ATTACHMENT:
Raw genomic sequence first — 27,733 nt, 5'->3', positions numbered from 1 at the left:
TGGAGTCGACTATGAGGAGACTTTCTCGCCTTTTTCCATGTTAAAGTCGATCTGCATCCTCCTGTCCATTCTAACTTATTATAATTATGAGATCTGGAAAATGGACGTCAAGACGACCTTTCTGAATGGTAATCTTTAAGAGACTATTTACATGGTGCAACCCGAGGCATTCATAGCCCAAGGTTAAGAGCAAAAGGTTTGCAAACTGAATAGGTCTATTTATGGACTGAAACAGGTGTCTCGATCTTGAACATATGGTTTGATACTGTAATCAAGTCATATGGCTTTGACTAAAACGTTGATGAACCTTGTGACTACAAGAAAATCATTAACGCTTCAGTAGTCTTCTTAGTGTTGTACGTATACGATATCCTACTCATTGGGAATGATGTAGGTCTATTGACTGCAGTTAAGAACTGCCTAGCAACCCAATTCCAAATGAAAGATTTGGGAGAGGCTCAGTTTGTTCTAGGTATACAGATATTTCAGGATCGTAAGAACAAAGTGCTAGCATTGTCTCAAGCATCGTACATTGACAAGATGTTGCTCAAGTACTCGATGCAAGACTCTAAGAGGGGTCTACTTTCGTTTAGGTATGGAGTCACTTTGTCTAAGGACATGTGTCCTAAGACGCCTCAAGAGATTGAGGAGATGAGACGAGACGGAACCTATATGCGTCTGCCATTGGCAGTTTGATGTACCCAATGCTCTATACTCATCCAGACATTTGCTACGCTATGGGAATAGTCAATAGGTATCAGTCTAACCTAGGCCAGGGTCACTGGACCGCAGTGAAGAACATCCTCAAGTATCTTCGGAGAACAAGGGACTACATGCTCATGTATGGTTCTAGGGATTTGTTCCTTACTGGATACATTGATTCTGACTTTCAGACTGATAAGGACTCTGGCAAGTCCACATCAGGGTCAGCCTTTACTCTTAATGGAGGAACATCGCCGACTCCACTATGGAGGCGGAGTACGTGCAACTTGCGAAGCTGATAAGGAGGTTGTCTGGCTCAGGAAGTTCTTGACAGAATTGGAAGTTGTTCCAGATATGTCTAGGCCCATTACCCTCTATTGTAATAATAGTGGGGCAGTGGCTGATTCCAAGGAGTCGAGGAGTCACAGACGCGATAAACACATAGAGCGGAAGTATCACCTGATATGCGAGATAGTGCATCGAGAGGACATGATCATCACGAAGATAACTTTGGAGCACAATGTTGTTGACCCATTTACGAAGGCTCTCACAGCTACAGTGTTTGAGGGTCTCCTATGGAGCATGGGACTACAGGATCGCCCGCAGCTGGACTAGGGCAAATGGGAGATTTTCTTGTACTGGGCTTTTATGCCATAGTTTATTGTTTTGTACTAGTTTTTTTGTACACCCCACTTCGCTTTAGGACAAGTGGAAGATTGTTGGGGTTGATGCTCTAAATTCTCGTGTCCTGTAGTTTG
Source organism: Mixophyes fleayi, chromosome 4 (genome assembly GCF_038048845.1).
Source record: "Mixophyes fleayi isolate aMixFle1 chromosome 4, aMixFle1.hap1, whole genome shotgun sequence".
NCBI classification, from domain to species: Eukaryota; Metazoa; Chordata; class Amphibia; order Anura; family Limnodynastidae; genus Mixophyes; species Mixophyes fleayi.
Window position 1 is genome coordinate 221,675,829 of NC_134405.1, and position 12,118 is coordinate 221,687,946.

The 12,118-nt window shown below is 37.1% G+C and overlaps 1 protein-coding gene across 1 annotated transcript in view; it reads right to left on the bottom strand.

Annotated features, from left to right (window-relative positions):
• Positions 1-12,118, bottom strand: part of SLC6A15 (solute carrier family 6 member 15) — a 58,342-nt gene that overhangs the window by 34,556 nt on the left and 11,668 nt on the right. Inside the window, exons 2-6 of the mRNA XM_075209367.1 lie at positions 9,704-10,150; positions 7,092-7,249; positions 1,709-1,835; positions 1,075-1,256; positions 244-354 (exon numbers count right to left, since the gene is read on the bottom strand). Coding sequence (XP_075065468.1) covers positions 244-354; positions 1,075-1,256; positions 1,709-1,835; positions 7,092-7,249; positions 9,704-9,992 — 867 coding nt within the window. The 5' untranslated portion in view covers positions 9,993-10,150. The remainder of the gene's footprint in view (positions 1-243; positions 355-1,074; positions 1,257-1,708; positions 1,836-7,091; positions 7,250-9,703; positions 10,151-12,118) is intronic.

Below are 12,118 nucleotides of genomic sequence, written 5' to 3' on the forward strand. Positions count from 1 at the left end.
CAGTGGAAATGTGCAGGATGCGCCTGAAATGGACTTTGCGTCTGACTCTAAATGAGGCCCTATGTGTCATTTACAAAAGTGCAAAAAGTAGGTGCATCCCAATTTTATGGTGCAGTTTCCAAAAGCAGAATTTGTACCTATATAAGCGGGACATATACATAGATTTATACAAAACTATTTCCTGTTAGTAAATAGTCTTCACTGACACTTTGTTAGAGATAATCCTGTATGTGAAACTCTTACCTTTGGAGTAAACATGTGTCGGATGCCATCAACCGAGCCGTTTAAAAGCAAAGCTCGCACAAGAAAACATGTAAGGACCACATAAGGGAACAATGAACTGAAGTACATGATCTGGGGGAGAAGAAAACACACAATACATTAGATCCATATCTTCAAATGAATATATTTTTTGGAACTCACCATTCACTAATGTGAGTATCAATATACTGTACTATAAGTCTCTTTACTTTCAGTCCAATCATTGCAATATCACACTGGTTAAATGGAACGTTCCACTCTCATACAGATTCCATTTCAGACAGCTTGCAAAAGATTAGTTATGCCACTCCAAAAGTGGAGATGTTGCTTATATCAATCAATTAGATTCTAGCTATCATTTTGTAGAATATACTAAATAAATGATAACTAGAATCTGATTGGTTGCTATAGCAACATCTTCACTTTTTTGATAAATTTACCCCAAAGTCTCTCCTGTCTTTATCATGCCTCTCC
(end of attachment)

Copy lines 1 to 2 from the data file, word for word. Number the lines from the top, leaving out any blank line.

Raw genomic sequence first — 27,733 nt, 5'->3', positions numbered from 1 at the left:
TGGAGTCGACTATGAGGAGACTTTCTCGCCTTTTTCCATGTTAAAGTCGATCTGCATCCTCCTGTCCATTCTAACTTATTATAATTATGAGATCTGGAAAATGGACGTCAAGACGACCTTTCTGAATGGTAATCTTTAAGAGACTATTTACATGGTGCAACCCGAGGCATTCATAGCCCAAGGTTAAGAGCAAAAGGTTTGCAAACTGAATAGGTCTATTTATGGACTGAAACAGGTGTCTCGATCTTGAACATATGGTTTGATACTGTAATCAAGTCATATGGCTTTGACTAAAACGTTGATGAACCTTGTGACTACAAGAAAATCATTAACGCTTCAGTAGTCTTCTTAGTGTTGTACGTATACGATATCCTACTCATTGGGAATGATGTAGGTCTATTGACTGCAGTTAAGAACTGCCTAGCAACCCAATTCCAAATGAAAGATTTGGGAGAGGCTCAGTTTGTTCTAGGTATACAGATATTTCAGGATCGTAAGAACAAAGTGCTAGCATTGTCTCAAGCATCGTACATTGACAAGATGTTGCTCAAGTACTCGATGCAAGACTCTAAGAGGGGTCTACTTTCGTTTAGGTATGGAGTCACTTTGTCTAAGGACATGTGTCCTAAGACGCCTCAAGAGATTGAGGAGATGAGACGAGACGGAACCTATATGCGTCTGCCATTGGCAGTTTGATGTACCCAATGCTCTATACTCATCCAGACATTTGCTACGCTATGGGAATAGTCAATAGGTATCAGTCTAACCTAGGCCAGGGTCACTGGACCGCAGTGAAGAACATCCTCAAGTATCTTCGGAGAACAAGGGACTACATGCTCATGTATGGTTCTAGGGATTTGTTCCTTACTGGATACATTGATTCTGACTTTCAGACTGATAAGGACTCTGGCAAGTCCACATCAGGGTCAGCCTTTACTCTTAATGGAGGAACATCGCCGACTCCACTATGGAGGCGGAGTACGTGCAACTTGCGAAGCTGATAAGGAGGTTGTCTGGCTCAGGAAGTTCTTGACAGAATTGGAAGTTGTTCCAGATATGTCTAGGCCCATTACCCTCTATTGTAATAATAGTGGGGCAGTGGCTGATTCCAAGGAGTCGAGGAGTCACAGACGCGATAAACACATAGAGCGGAAGTATCACCTGATATGCGAGATAGTGCATCGAGAGGACATGATCATCACGAAGATAACTTTGGAGCACAATGTTGTTGACCCATTTACGAAGGCTCTCACAGCTACAGTGTTTGAGGGTCTCCTATGGAGCATGGGACTACAGGATCGCCCGCAGCTGGACTAGGGCAAATGGGAGATTTTCTTGTACTGGGCTTTTATGCCATAGTTTATTGTTTTGTACTAGTTTTTTTGTACACCCCACTTCGCTTTAGGACAAGTGGAAGATTGTTGGGGTTGATGCTCTAAATTCTCGTGTCCTGTAGTTTG